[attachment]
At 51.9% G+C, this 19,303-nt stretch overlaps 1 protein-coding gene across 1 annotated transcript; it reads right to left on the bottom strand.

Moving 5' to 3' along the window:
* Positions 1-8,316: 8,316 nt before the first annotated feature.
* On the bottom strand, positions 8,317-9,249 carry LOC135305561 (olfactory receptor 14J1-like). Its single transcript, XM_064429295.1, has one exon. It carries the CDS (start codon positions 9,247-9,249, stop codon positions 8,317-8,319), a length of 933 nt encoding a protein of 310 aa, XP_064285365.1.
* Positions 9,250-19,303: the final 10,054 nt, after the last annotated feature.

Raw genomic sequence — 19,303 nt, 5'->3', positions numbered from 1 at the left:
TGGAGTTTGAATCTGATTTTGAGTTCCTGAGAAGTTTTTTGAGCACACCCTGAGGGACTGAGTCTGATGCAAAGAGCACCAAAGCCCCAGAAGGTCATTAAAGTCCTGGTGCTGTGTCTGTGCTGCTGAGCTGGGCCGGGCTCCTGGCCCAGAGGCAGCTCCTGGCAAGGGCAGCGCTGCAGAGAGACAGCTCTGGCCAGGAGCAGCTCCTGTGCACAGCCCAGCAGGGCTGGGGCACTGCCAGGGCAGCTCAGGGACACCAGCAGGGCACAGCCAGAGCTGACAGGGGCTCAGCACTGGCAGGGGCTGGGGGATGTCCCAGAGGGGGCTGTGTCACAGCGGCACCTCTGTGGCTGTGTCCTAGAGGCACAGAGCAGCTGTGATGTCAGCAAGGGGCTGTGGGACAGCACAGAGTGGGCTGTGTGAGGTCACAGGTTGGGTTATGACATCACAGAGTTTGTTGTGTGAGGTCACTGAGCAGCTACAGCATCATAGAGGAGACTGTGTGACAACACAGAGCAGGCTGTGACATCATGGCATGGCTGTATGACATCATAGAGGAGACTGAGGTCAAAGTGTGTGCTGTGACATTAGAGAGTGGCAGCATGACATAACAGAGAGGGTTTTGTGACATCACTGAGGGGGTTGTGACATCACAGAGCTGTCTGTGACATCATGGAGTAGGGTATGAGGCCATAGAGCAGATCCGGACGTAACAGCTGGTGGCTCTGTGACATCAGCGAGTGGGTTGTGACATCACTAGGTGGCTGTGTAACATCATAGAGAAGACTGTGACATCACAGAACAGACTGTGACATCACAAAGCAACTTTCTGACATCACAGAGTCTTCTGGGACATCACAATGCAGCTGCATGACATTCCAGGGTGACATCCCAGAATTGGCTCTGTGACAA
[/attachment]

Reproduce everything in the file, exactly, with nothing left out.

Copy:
At 51.9% G+C, this 19,303-nt stretch overlaps 1 protein-coding gene across 1 annotated transcript; it reads right to left on the bottom strand.

Moving 5' to 3' along the window:
* Positions 1-8,316: 8,316 nt before the first annotated feature.
* On the bottom strand, positions 8,317-9,249 carry LOC135305561 (olfactory receptor 14J1-like). Its single transcript, XM_064429295.1, has one exon. It carries the CDS (start codon positions 9,247-9,249, stop codon positions 8,317-8,319), a length of 933 nt encoding a protein of 310 aa, XP_064285365.1.
* Positions 9,250-19,303: the final 10,054 nt, after the last annotated feature.

Raw genomic sequence — 19,303 nt, 5'->3', positions numbered from 1 at the left:
TGGAGTTTGAATCTGATTTTGAGTTCCTGAGAAGTTTTTTGAGCACACCCTGAGGGACTGAGTCTGATGCAAAGAGCACCAAAGCCCCAGAAGGTCATTAAAGTCCTGGTGCTGTGTCTGTGCTGCTGAGCTGGGCCGGGCTCCTGGCCCAGAGGCAGCTCCTGGCAAGGGCAGCGCTGCAGAGAGACAGCTCTGGCCAGGAGCAGCTCCTGTGCACAGCCCAGCAGGGCTGGGGCACTGCCAGGGCAGCTCAGGGACACCAGCAGGGCACAGCCAGAGCTGACAGGGGCTCAGCACTGGCAGGGGCTGGGGGATGTCCCAGAGGGGGCTGTGTCACAGCGGCACCTCTGTGGCTGTGTCCTAGAGGCACAGAGCAGCTGTGATGTCAGCAAGGGGCTGTGGGACAGCACAGAGTGGGCTGTGTGAGGTCACAGGTTGGGTTATGACATCACAGAGTTTGTTGTGTGAGGTCACTGAGCAGCTACAGCATCATAGAGGAGACTGTGTGACAACACAGAGCAGGCTGTGACATCATGGCATGGCTGTATGACATCATAGAGGAGACTGAGGTCAAAGTGTGTGCTGTGACATTAGAGAGTGGCAGCATGACATAACAGAGAGGGTTTTGTGACATCACTGAGGGGGTTGTGACATCACAGAGCTGTCTGTGACATCATGGAGTAGGGTATGAGGCCATAGAGCAGATCCGGACGTAACAGCTGGTGGCTCTGTGACATCAGCGAGTGGGTTGTGACATCACTAGGTGGCTGTGTAACATCATAGAGAAGACTGTGACATCACAGAACAGACTGTGACATCACAAAGCAACTTTCTGACATCACAGAGTCTTCTGGGACATCACAATGCAGCTGCATGACATTCCAGGGTGACATCCCAGAATTGGCTCTGTGACAA